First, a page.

Five Key Lessons from Barack and Hillary

by Belinda Munoz on November 2, 2009


President means chief servant. ~Mahatma Gandhi

Approximately a year ago, the United States witnessed one of the most momentous occasions in its history in decades — Barack Hussein Obama became the 44th president, effectively shattering a thickly cemented racial divide and ending the unbroken streak of the traditional all-white male succession of presidents in U.S. history.  Many in the U.S. believed it wouldn’t happen in their lifetime.  Yet many more across the oceans cried tears of joy, glued to their TV sets, transfixed, celebratory, ushering in rejuvenated hope for deep, meaningful and lasting change.

The last U.S. presidential election will always be memorable to me not only because of the work I do in politics but also because I had prematurely given birth to my son around the time Obama and Clinton declared their candidacy, signaling the official beginning of the presidential election cycle.  After 8 months of pregnancy, life was suddenly at once blissful, tumultuous and doubly exciting.  Quickly, I learned that I was forever changed, that parenthood is more than a full-time job even for two parents, and that these little angels from the get-go do oh-so much more than the purported sleep-nurse-poop routine. (If you happen to be expecting for the first time while reading this, please know I don’t mean to scare you :-).)

Many of us recall how the presidential race unfolded.  Much like a good book.  A page-turner.  There was drama, there was intrigue, there was suspense and finally the payoff came on election night, and millions upon millions thought it was well worth it.  For a brief moment, not just Americans but citizens of the world were united, bound by a historic occurrence and transcendent of the superficial color of our skin.

Fast forward to today, approximately nine months since President Obama and Secretary of State Hillary Rodham Clinton were inaugurated and they, once again, are public servants.  Life is, for many Americans, arguably, back to normal.  The citizens, the pundits, the activists and the politicos all continue to do what they predictably do and, once again, democracy is, arguably, at work.


Regardless of your country of citizenship, your perceptions and feelings toward Obama and Clinton, or of your (un)official party (non)affiliation or electoral (non)involvement if you are American, here are five key lessons to learn from political candidates and politicians like them that we can apply to our everyday life:

1) If you believe in yourself, just about anything is possible.
It sounds cliché but Obama taught us this lesson beautifully.  I remember meeting him for the first time in 2004 when he was running for an uncontested U.S. Senate seat in Illinois.  He sat in a small conference room and spoke so eloquently and so convincingly of what he stood for.  I recall that the word “presidential” crossed my mind for an ephemeral second, then I quickly (mistakenly!) dismissed it with my own bias that America isn’t ready for a self-described “skinny kid with a funny name”.  I’ll always be happy to be wrong about that.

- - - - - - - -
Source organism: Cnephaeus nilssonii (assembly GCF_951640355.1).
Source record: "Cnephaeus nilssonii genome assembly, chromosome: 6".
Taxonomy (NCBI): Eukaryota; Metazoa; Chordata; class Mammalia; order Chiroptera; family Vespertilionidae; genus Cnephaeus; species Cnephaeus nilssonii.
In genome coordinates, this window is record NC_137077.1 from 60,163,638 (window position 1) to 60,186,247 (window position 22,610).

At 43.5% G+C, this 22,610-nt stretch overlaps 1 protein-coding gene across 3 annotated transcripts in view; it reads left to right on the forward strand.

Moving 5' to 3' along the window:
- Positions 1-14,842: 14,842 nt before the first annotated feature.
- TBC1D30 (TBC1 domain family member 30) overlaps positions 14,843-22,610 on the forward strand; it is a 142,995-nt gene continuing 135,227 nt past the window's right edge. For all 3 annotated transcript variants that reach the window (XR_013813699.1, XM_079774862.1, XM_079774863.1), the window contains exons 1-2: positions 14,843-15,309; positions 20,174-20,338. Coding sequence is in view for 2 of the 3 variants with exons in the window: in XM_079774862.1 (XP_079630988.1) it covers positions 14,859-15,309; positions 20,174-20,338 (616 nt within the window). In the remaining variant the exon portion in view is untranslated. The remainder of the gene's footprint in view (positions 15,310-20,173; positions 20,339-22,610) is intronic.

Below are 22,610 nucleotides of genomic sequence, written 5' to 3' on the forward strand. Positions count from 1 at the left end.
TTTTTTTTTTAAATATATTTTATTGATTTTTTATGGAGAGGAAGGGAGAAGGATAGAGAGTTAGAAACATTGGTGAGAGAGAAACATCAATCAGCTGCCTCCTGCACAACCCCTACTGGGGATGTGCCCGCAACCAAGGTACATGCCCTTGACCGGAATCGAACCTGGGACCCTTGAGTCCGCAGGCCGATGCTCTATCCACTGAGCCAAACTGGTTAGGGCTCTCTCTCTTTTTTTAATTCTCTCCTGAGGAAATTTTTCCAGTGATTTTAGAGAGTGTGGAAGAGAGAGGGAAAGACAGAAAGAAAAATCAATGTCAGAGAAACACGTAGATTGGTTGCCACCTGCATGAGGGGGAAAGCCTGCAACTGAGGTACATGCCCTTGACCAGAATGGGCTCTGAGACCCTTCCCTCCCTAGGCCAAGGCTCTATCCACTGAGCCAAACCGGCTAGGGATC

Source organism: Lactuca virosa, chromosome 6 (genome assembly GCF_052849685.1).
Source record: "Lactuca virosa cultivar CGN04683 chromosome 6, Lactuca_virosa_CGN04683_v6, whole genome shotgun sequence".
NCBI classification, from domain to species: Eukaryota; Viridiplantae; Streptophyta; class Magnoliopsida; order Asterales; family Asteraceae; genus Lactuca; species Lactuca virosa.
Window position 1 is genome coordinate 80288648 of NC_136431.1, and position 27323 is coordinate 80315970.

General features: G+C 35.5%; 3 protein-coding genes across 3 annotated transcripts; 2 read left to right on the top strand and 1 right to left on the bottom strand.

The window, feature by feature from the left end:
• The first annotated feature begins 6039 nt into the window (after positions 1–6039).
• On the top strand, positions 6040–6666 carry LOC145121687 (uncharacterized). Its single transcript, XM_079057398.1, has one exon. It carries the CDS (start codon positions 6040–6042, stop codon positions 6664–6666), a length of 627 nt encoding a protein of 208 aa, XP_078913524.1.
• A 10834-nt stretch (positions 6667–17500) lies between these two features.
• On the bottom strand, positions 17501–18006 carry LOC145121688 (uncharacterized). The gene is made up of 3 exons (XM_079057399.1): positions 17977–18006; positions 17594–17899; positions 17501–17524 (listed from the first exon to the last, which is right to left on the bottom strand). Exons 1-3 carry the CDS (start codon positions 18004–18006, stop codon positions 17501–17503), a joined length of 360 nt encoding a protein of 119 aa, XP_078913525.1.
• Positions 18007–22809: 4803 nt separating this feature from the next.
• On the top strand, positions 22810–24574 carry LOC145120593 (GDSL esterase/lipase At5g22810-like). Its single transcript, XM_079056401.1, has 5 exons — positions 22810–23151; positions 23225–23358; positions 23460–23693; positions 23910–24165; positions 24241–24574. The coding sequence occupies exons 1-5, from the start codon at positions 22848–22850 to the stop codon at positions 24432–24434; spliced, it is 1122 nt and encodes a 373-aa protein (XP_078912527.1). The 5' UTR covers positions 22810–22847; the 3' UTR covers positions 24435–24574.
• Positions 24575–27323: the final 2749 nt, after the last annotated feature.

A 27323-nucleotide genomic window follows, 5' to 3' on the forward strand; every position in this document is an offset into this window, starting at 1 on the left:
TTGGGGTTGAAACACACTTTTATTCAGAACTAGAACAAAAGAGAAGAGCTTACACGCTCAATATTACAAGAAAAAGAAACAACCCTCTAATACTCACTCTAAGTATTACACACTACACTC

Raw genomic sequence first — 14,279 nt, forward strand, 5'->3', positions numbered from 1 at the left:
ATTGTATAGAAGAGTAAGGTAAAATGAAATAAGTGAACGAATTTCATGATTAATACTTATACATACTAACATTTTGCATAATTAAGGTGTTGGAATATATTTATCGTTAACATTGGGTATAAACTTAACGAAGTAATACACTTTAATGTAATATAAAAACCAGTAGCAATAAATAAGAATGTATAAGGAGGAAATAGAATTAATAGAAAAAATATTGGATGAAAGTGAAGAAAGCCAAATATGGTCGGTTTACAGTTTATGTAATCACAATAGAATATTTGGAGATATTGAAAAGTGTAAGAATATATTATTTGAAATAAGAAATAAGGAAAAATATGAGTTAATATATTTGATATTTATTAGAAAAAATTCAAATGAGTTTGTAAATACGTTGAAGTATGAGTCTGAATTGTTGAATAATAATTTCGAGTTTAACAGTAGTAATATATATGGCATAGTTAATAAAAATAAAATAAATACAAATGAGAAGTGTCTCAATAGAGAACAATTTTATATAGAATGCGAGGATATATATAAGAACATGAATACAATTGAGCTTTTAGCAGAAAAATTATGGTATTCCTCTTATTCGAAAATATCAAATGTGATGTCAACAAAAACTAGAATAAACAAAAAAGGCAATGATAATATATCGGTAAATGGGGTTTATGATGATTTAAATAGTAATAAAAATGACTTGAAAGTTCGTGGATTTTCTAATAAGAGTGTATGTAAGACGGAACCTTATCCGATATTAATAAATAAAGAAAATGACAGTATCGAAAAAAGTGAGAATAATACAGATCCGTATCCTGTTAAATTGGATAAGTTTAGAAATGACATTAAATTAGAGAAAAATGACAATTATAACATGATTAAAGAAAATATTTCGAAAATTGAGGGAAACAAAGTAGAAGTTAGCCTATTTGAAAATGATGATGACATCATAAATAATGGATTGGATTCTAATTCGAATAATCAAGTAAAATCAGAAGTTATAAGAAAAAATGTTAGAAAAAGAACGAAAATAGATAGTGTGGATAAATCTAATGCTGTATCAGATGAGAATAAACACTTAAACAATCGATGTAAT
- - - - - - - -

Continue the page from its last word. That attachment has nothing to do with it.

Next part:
Obama entered the race with the least experience in the big-leagues, the least endorsements, the least name recognition and the least clout.  However, he had a vision.  A compelling vision.  He invited everyone to share in his vision.  His momentum grew and he achieved victory with the help of every single voter who believed in him as much as he believed in himself.

2) Anything worth doing should be done with your heart. All in is best and most fulfilling.  Make it personal for a little more breadth and depth.  It simply isn’t enough to be cerebral about strategies and tactics.  We have to actually care about the people around us, the people we work with, the people we serve.

In life, we may burn a bridge or two out of necessity or as a by-product.  But when we carry out a goal, we can’t be so callous, cutthroat or ruthless that we leave a trail of carnage and damage in our path to success.  This kind of approach will leave us empty.  What’s the point of succeeding if we don’t have a friend to share our success with?

3)  Hard work still counts. You could work smart and savvy, work a four-hour day, or even a four-hour workweek as the business and motivational books teach.  But hard work isn’t about to go out of style anytime soon.  Every political candidate I’ve worked for, including Obama and Clinton, is always the hardest working person in the room.  The fund raising is daunting.  The demand on their schedule is staggering.  The sacrifices they make are painful.  The (non)partisan attacks on their character, performance and just about every little word uttered and move made are relentless.

But if we want to achieve something meaningful, if we want a game-changer, if we want a paradigm shift, if we want to make the world a tiny bit better while we’re in it, then we need to work really, really hard.  No tricks.  Just good old-fashioned timeless simple truth.

4) A thick skin will go a long way. Think rhinocerous or repellent goose feathers.  When we’re compelled to take on a big project, the naysaying will be ever-present.  It may even come from those closest to us.  Some are cautionary, others protective while others will be straightforward attacks.

This isn’t to say that we should lose our sensitivities.  It just means we will get a little hurt as some arrows and daggers penetrate.  But we must not and will not let these interruptions break our spirit.  Not if the cause we serve is larger than us.